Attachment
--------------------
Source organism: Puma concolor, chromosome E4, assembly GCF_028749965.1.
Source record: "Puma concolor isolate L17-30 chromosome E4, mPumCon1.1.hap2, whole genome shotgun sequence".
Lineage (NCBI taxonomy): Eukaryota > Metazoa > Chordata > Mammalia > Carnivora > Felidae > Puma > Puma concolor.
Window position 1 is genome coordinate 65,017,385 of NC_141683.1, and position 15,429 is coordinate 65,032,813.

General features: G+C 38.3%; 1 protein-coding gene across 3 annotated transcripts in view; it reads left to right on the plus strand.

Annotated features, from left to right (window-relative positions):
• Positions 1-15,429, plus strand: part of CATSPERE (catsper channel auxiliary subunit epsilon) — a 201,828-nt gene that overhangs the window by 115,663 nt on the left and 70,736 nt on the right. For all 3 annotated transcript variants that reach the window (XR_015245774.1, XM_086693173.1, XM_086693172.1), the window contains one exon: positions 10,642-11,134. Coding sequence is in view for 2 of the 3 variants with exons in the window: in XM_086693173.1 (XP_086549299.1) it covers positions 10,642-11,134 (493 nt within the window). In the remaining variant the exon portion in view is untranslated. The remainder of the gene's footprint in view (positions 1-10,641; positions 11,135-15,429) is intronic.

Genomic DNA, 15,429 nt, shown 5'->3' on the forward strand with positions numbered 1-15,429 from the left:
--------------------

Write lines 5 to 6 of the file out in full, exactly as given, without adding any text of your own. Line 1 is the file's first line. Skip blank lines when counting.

General features: G+C 38.3%; 1 protein-coding gene across 3 annotated transcripts in view; it reads left to right on the plus strand.

Annotated features, from left to right (window-relative positions):